Fall may be the end of the growth cycle for most of the plants in the garden but it is just the beginning for garlic. That is one of the reasons why I have planted it in the past and again this fall. There is the reward of plunging one's hands into the still warm earth to plant the individual cloves. Early spring brings its' own delights as the green scapes emerge from the ground when all else is still in winter slumber. This weekend was a gardener's dream. It was clear and in the 60's . Perfect for many garden tasks and most certainly planting. Planting garlic is easy but preparing the bed after a good month or two of neglect will raise the sweat on one's brow and provide a weekend workout on par with that of the best trainer.
Garlic likes a rich, loose, well drained soil which necessitates a good cleanup of debris, a new layer of compost and then the planting of the individual cloves. I sent away to Filaree Farm
for a blend of garlic types. I planted four different types and even took the time to label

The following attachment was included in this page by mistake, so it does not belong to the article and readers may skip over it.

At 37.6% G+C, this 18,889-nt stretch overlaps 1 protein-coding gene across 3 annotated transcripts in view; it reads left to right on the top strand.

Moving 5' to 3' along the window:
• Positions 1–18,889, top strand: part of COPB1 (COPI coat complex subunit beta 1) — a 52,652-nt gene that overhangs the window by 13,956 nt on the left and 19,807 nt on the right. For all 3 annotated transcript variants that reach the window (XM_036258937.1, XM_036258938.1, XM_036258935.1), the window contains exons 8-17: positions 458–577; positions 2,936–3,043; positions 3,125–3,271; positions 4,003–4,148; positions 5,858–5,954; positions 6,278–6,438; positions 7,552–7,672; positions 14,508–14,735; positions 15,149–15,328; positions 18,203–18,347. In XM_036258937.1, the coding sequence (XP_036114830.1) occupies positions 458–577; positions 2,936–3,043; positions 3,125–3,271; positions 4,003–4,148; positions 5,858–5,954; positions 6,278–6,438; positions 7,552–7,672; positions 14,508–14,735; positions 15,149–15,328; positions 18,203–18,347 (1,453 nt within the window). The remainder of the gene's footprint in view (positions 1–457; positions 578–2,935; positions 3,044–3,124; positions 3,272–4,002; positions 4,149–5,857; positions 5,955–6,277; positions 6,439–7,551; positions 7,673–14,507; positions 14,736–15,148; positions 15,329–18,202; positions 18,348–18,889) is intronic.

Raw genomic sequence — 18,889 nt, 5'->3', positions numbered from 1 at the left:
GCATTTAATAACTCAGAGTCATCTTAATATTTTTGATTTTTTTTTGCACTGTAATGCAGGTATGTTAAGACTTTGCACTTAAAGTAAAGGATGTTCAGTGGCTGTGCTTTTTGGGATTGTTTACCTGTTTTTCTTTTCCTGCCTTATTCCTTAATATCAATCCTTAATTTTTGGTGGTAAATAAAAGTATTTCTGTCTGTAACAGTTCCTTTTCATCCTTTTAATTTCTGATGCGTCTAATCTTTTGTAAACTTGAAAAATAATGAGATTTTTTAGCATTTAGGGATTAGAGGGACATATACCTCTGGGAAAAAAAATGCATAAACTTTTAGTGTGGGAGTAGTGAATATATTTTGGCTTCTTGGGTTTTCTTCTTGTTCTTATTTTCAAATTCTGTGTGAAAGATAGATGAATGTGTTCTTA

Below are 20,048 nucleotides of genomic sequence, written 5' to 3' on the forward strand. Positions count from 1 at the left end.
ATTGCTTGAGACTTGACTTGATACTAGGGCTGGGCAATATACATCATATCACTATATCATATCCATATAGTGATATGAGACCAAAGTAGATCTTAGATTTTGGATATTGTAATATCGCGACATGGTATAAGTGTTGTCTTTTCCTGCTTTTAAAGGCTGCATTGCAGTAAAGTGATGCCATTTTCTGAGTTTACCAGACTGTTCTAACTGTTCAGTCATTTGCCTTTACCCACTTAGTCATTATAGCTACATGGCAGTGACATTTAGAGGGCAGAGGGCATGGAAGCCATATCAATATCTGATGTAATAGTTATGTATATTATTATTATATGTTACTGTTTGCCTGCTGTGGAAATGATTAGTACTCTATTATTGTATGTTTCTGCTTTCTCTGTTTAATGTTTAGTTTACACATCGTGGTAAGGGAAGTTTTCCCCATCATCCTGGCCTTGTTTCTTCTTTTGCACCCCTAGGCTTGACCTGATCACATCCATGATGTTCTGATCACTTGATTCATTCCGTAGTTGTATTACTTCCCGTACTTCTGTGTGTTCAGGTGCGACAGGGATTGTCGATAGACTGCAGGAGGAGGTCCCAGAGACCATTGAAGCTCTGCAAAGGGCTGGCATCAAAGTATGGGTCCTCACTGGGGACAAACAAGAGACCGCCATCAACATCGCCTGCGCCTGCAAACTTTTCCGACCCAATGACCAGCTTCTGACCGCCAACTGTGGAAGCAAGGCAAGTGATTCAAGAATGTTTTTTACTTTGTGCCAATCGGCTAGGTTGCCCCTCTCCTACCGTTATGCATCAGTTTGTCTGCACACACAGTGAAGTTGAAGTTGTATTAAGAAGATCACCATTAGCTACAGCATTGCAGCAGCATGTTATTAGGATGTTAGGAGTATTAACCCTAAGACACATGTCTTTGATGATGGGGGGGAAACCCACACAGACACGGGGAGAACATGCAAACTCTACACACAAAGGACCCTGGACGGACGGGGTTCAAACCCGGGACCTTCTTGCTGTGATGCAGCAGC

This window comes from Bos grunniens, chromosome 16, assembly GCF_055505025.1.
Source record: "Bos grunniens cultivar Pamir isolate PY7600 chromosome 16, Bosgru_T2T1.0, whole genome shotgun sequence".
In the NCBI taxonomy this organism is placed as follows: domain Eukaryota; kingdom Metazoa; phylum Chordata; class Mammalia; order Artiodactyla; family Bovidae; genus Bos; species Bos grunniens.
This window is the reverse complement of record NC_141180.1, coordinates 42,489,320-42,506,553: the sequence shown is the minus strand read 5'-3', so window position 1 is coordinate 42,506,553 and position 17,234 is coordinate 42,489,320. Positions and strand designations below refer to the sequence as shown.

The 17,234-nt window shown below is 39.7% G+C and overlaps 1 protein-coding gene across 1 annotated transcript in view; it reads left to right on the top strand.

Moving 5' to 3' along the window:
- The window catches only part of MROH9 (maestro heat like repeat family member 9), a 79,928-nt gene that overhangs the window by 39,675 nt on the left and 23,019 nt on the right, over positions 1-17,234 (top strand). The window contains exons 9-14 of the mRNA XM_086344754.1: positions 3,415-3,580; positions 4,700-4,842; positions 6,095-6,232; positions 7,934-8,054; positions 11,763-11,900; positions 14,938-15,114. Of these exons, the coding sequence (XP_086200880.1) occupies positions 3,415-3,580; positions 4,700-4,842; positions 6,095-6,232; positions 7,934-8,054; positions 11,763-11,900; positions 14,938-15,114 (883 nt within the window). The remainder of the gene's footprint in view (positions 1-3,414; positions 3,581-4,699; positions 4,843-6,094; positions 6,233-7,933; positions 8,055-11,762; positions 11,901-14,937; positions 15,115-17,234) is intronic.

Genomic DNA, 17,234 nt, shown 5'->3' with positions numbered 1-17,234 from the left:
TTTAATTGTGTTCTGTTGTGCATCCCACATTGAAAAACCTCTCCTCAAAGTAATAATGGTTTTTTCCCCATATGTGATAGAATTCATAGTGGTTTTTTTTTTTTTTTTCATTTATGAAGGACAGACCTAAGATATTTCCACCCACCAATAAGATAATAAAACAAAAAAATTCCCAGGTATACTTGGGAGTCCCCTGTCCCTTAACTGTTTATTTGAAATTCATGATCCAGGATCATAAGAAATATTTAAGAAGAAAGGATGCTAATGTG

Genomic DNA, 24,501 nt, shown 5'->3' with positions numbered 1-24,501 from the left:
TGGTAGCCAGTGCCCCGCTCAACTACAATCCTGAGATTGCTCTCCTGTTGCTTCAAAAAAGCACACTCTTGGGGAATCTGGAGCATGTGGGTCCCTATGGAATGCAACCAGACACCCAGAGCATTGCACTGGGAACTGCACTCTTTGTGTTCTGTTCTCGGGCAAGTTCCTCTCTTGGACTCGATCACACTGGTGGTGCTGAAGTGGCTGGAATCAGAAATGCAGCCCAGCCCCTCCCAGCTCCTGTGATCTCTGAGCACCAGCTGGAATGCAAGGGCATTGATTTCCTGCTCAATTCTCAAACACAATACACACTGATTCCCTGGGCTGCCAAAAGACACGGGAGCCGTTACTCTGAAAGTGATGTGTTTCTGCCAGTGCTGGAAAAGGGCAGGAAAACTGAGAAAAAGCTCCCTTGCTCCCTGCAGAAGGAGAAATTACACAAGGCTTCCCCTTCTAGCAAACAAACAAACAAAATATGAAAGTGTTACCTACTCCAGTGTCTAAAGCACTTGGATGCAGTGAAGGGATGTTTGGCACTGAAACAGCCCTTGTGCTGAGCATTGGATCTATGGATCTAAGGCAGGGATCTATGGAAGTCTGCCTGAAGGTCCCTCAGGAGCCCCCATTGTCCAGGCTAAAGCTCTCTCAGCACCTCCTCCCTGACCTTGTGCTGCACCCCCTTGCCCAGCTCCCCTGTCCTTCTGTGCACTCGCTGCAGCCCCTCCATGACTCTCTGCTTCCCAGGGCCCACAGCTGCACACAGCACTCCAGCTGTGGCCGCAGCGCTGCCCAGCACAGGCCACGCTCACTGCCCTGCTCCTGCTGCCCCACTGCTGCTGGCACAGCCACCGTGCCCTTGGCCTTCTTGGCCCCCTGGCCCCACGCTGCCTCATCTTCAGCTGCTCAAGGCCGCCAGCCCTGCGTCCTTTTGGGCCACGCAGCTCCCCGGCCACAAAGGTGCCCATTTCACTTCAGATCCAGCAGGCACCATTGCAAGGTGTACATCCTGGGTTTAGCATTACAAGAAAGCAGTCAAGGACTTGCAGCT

them which is something I have neglected to do in the past.
The three bulbs on the planting board planted about a twenty foot row. I highly recommend a planting board which makes the job of spacing easy since there is a notch every six inches. It also comes in handy for marking a row with the V shaped side. I digress so back to the garlic. Romanian Red is a Porcelain
variety of garlic. I also received Chesnok Red, a Purple stripe
variety, Killarney Red, a Rocambole variety
and Silver White, a Silverskin
variety. They each have a wonderfully written description reminiscent of the J. Peterman
catalog which makes choosing one type difficult. I went for the variety pack. I hope to have a review of each next summer and the goal will be to save some bulbs for planting next fall. The final step was to add some mulch to the bed.
I used straw but this straw did seem to have some seed heads and that may be a problem next spring. Only time will tell. It was also the day to pull the last of the leeks, another member of the Allium family. One member at the end of its' growth cycle and the other just beginning.
I think there will be a leek and potato soup on the table sometime this week. Bon appetite!